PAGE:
«Matty Groves» er ei engelsk folkevise, eit døme på det som på engelsk vert kalla murder ballad.Den skildrar eit møte mellom ein mann og ei gift kvinne som endar med at ektemannen til kvinna oppdagar dei og tek livet av dei. "The Farmer's Boy" is a traditional English folk song or ballad, listed as number 408 in the Roud Folk Song Index. And some did loudly say, Ever as the Lord Barnet's horn blew, Away, Musgrave, away! Ebony Buckle is a talented theatre and TV actress. At least 21 English variants exist under several names, including "Minnorie" or "Binnorie", "The Cruel Sister", "The Wind and Rain", "Dreadful Wind and Rain", "Two Sisters", "The Bonny Swans" and the "Bonnie Bows of London". Band: Fairport Convention Song: Matty Groves Album: Liege & Lief [1969] From: England Wicked folk tune from Fairport Convention. Deathlands Wiki is a FANDOM Books Community. Musgrave says he dare not because he has no weapon, and Lord Barnard gives him the better of two swords. In 1943, the English composer Benjamin Britten used this folk song as the basis of a choral piece entitled "The Ballad of Little Musgrave and Lady Barnard". It starts as a hymn to the ploughboy's life, and often goes on to recount a sexual encounter between a ploughboy and a maiden resulting in pregnancy. Their very best imo. One, The lamentable Ditty of the little Mousgrove, and the Lady Barnet from the collection of Anthony Wood, has a handwritten note by Wood on the reverse stating that "the protagonists were alive in 1543". Yet another version has him cutting off his wife's head and kicking it against the wall in anger. this appears a bootless quest. It was moderately popular with traditional singers in England, less so in Scotland, Ireland and the United States. "The Trees They Grow So High" is a British folk song. He then says he regrets what he has done and orders the lovers to be buried in a single grave, with the lady at the top because "she came of the better kin". https://deathlands.fandom.com/wiki/Matty_Groves?oldid=8805. Thomas Percy included it in his folio and said that it was quoted as early as 1611 in the Knight of the Burning Pestle. "Fair Margaret and Sweet William" is a traditional English ballad which tells of two lovers, of whom either one or both die from heartbreak. Matty Groves – 7:52; Rosie – 4:13; Fiddlestix – 2:50; John the Gun – 5:09; Something You Got – 2:44; Sloth – 11:33; Dirty Linen – 3:53; Down in the Flood – 3:22; Sir B. MacKenzie – 5:56 It is set in Dorian mode and was first published in the Journal of American Folklore, dated 1915.There is speculation that the name Shady Grove may be a place-name, a woman's name, or possibly a mondegreen. The earliest known reference to the ballad is in Beaumont and Fletcher's 1613 play The Knight of the Burning Pestle : And some they whistled, and some they sung, Hey, down, down! About a baron who catches his young wife making love with another man. [35], Al Hine's 1961 novel Lord Love a Duck opens and closes with excerpts from the ballad, and borrows the names Musgrave and Barnard for two characters. And he threatens him. She invites him to spend the night with her, and he agrees when she tells him her husband is away from home. Lord Barnard and his men ride to his home, where he surprises the lovers in bed. Mr. Motherwell gives a version under the title of Babylon; or, the Bonny Banks o' Fordie; and Mr. Kinloch gives another under the title of The Duke of Perth's Three Daughters. Similar ballads can be found across Europe in many languages, including Danish, German, Magyar, Irish, Swedish, and Wendish. It dates to at least the 17th century, and is one of the Child Ballads collected by 19th-century American scholar Francis James Child. He bursts in on them his wife and this Matty Grovesand he's got all his sec men with him. In the subsequent duel Little Musgrave wounds Lord Barnard, who then kills him. Ebony Buckle, Actress: Inspector George Gently. Krysty described it as "... an old ballad, from way, way back before sky-dark. [33] [34]. Pretty Saro is an English folk ballad originating in the early 1700s. Matty Groves, also known as Little Musgrave and Lady Barnard or Little Musgrave, is a ballad probably originating in Northern England that describes an adulterous tryst between a young man and a noblewoman that is ended when the woman's husband discovers … He sees Lord Barnard's wife, the fairest lady there, and realises that she is attracted to him. It has a Roud Folk Song Index number of 649. The traditional tracks included two sustained epics: "Tam Lin", which was over seven minutes in length, and "Matty Groves", at over eight. Fairport Convention are a British folk rock band, formed in 1967 by Richard Thompson (guitar, vocals), Simon Nicol (guitar, vocals), Ashley Hutchings (bass guitar) and Shaun Frater (drums, percussion), with Frater replaced by Martin Lamble after their first gig. Whilst the song is thought to originate somewhere around England or Scotland, extremely similar songs have been found throughout Europe, particularly in Scandinavia. [13] However, according to the Tobar an Dualchais website, Robertson may have learned her version from Johnny Wells and Sandy Paton, Paton being an American singer and folk song collector. "Hush, Little Baby" is a traditional lullaby, thought to have been written in the Southern United States. [24], Canadian folklorists such as Helen Creighton, Kenneth Peacock and Edith Fowke recorded about a dozen versions in Canada, mostly in Nova Scotia and Newfoundland. [7] [8] James Madison Carpenter recorded some Scottish versions, probably in the early 1930s, which can be heard on the Vaughan Williams Memorial Library website. [37], Versions of some performers could be mentioned as the most notable or successful, including the ones by Jean Ritchie [38] or Martin Carthy. [14], Dozens of traditional versions of the ballad were recorded in the Appalachian region. Before that she was part of Ivo Van Hove's Production of Hedda Gabler at The National Theatre. "Babylon" or "The Bonnie Banks o Fordie" is Child ballad 14, Roud 27. [20] In August 1963, John Cohen recorded Dillard Chandler singing "Mathie Groves" in Sodom, North Carolina, [21] whilst Nimrod Workman, another Appalachian singer, had a traditional version of the song recorded in 1974. In the film Songcatcher (2000), the song is performed by Emmy Rossum and Janet McTeer. When his wife spurns him and expresses a preference for her lover, even in death, over her husband, he stabs her through the heart. "The Twa Brothers" is Child ballad 49, Roud 38. existing in many variants. Through the use of double-entendre, at least in the English versions, it tells of a sexual encounter between a grenadier and a lady. "Shady Grove" is a traditional Appalachian folk song (Roud 4456), believed to have originated in eastern Kentucky around the beginning the 20th century. [1]. The song is known by many titles, including "The Trees They Do Grow High", "Daily Growing", "Long A-Growing" and "Lady Mary Ann". [39]. [43], The Big Musgrave, a parody by the Kipper Family appears on their LP Fresh Yesterday (DAM CD 020) (1988). As a legend exactly similar is current in Denmark. The nobleman returns home, where he surprises the lovers in bed. Lord Thomas and Fair Annet is an English folk ballad. There are three different printings in the Bodleian Library's Broadside Ballads Online, all dating from the second half of the seventeenth century. "The Knight and the Shepherd’s Daughter" is an English ballad, collected by Francis James Child as Child Ballad 110 and listed as number 67 in the Roud Folk Song Index. She is also a singer and writes and performs her own music. Matty Groves is an English folk ballad that describes an adulterous tryst between a man and a woman that is ended when the woman's husband discovers and kills them. Many versions omit one or more parts of the story. I can't help feeling that there's a version of Matty Groves somewhere where the sex scene is described as graphicly as the fight scene. The album consisted of six traditional tracks and three original compositions in a similar style. Child and is also listed in the Roud Folk Song Index. [22], The folklorist Helen Hartness Flanders recorded many versions in New England in the 1930s and 40s, [23] all of which can be heard online in the Flanders Ballad Collection. [15] Bascom Lamar Lunsford was recorded singing a version called "Lord Daniel's Wife" in 1935. Lord Arlen receives word of the betrayal; in some versions a foot-page hears them planning and warns Lord Arlen; the lord promises reward if he is telling the truth – to make him his heir, or marry him to his eldest daughter – and execution if he is lying. "The Maid of Amsterdam", also known as "A-Roving", is a traditional sea shanty. "The Daemon Lover", also known as "James Harris", "James Herries", or "The House Carpenter" is a popular Scottish ballad dating to around 1685. Little Musgrave (or Matty Groves, Little Matthew Grew and other variations) goes to church on a holy day either "the holy word to hear" or "to see fair ladies there". Lord Barnard then asks his wife whether she still prefers Little Musgrave to him and when she says she would prefer a kiss from the dead man's lips to her husband and all his kin, he kills her. It is listed as Child ballad number 81 and number 52 in the Roud Folk Song Index [1] [2] This song exists in many textual variants and has several variant names.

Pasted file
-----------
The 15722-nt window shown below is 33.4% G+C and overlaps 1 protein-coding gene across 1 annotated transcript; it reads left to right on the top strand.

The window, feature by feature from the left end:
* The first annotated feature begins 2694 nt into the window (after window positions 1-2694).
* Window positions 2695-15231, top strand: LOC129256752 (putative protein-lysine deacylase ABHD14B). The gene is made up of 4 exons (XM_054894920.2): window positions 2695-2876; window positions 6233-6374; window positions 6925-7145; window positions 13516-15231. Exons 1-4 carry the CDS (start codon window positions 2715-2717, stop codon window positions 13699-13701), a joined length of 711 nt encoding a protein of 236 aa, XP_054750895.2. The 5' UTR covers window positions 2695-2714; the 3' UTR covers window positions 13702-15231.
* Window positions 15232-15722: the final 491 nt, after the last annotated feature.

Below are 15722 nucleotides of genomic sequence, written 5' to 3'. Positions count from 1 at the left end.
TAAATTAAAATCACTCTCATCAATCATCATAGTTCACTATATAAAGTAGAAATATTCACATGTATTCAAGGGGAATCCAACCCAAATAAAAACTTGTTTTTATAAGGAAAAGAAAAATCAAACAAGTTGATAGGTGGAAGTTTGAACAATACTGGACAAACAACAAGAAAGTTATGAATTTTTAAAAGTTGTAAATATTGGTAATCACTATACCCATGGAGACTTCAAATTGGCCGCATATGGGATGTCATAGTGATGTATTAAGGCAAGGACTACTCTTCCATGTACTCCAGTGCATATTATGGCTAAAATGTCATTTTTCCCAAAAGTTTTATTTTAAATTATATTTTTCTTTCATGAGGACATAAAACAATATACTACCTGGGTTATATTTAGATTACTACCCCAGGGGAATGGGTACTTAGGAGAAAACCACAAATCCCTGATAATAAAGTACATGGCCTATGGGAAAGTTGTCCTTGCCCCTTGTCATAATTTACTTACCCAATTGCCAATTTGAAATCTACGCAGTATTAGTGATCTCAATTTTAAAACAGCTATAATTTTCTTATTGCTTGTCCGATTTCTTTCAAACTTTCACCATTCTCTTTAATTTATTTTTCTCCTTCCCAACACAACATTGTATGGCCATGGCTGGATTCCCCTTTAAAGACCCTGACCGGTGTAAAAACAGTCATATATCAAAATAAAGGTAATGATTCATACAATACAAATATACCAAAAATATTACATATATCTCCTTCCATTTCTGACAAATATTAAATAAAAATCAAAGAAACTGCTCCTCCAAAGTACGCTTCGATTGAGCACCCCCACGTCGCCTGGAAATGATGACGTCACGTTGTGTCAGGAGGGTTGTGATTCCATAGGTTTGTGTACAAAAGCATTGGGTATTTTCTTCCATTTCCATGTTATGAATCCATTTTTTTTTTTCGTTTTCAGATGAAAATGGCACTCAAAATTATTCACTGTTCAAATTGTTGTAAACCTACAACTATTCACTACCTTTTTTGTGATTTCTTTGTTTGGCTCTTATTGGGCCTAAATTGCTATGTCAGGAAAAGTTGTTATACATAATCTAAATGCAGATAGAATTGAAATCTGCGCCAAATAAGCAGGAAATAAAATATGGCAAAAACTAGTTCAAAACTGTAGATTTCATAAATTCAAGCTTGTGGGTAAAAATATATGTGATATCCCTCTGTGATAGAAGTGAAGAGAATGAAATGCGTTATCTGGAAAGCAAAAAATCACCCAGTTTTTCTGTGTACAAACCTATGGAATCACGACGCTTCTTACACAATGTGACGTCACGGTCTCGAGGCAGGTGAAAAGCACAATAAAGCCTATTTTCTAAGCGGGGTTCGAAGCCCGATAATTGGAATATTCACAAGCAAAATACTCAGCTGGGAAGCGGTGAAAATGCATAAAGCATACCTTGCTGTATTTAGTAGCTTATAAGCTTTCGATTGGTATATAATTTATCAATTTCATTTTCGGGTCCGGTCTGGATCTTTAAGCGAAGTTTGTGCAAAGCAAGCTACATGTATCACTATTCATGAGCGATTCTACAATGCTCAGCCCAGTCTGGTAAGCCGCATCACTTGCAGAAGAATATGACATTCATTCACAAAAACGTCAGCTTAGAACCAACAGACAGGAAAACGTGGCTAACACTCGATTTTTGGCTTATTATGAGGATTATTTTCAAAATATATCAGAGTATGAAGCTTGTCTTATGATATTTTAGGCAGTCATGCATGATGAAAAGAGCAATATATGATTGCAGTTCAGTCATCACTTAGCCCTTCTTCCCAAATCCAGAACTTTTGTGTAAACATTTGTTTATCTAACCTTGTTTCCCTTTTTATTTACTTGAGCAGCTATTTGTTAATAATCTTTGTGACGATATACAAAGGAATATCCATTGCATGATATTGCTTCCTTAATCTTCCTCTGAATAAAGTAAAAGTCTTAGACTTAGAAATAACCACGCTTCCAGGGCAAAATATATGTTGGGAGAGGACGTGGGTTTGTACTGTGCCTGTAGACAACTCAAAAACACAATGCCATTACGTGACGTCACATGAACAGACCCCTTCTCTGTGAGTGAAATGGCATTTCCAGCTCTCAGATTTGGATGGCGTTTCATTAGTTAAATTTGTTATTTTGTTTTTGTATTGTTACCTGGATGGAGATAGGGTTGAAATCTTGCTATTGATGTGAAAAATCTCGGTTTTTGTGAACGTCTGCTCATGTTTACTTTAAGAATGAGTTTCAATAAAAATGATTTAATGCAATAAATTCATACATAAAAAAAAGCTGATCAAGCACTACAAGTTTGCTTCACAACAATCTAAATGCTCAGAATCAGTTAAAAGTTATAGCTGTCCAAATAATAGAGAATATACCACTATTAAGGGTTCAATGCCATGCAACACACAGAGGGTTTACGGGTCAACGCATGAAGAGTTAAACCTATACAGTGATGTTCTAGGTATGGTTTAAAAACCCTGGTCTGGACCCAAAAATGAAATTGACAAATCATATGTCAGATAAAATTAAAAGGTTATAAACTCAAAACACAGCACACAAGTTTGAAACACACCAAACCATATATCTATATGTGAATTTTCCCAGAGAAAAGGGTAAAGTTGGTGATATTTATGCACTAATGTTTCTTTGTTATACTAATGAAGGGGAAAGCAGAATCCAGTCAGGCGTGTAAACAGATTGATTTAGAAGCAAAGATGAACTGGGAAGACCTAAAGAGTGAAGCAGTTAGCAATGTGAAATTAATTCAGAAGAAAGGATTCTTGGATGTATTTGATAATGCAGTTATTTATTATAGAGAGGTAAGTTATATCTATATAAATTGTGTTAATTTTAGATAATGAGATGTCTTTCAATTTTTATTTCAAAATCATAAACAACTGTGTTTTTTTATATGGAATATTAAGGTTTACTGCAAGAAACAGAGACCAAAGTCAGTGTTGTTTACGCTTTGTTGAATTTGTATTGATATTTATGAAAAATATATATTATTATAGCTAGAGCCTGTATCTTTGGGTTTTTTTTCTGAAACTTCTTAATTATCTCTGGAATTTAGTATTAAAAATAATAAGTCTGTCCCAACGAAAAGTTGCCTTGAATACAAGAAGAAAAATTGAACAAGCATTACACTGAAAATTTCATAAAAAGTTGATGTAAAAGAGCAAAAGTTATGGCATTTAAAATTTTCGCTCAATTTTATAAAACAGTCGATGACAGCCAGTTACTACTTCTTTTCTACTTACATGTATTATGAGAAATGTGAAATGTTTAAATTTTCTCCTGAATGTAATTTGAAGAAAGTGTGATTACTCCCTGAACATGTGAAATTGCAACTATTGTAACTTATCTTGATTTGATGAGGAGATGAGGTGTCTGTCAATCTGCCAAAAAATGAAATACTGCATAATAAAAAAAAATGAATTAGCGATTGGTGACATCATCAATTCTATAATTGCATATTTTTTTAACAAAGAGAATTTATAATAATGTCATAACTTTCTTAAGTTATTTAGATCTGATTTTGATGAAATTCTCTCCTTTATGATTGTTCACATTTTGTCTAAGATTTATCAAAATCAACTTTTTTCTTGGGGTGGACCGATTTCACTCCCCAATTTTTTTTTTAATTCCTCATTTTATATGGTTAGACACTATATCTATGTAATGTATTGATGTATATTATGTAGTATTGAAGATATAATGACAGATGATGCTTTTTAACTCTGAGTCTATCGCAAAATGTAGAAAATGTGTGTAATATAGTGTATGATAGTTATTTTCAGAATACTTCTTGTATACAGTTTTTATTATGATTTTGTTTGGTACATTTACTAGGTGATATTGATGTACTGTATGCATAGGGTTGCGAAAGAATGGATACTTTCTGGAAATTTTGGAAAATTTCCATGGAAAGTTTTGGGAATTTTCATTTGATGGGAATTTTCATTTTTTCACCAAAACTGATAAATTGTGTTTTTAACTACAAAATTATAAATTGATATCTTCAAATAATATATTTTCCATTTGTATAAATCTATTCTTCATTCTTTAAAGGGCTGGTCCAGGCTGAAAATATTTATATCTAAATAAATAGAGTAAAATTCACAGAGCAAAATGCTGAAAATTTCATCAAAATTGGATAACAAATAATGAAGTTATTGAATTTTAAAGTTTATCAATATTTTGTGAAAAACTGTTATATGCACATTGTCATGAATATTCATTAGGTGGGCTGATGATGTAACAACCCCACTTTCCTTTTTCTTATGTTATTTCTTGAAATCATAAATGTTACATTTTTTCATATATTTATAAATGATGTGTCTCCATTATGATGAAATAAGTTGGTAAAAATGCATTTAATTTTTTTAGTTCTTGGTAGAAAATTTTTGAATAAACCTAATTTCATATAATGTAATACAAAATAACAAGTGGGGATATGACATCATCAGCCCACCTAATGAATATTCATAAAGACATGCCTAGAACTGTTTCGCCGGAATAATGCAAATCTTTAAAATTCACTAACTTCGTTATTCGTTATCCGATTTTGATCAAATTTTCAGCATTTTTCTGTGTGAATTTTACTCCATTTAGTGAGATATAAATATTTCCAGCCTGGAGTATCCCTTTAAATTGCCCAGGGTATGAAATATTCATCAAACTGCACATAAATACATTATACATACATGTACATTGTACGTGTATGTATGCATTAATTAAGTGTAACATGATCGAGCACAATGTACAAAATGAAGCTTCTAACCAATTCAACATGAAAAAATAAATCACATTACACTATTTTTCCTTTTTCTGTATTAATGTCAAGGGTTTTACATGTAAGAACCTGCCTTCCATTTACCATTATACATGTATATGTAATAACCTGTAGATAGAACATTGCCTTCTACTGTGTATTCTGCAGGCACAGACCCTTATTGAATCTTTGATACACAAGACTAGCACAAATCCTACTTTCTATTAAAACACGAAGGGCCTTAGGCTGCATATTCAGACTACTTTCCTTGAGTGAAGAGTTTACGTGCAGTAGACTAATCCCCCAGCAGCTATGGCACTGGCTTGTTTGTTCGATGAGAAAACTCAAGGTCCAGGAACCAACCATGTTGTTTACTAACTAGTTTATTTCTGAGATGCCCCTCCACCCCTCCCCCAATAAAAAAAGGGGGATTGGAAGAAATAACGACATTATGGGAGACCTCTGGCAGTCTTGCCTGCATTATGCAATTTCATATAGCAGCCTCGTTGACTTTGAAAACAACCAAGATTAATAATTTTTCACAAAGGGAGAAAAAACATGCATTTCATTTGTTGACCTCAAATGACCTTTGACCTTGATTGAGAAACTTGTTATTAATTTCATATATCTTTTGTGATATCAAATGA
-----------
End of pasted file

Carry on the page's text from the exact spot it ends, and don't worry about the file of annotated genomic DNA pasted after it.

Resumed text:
matty groves wiki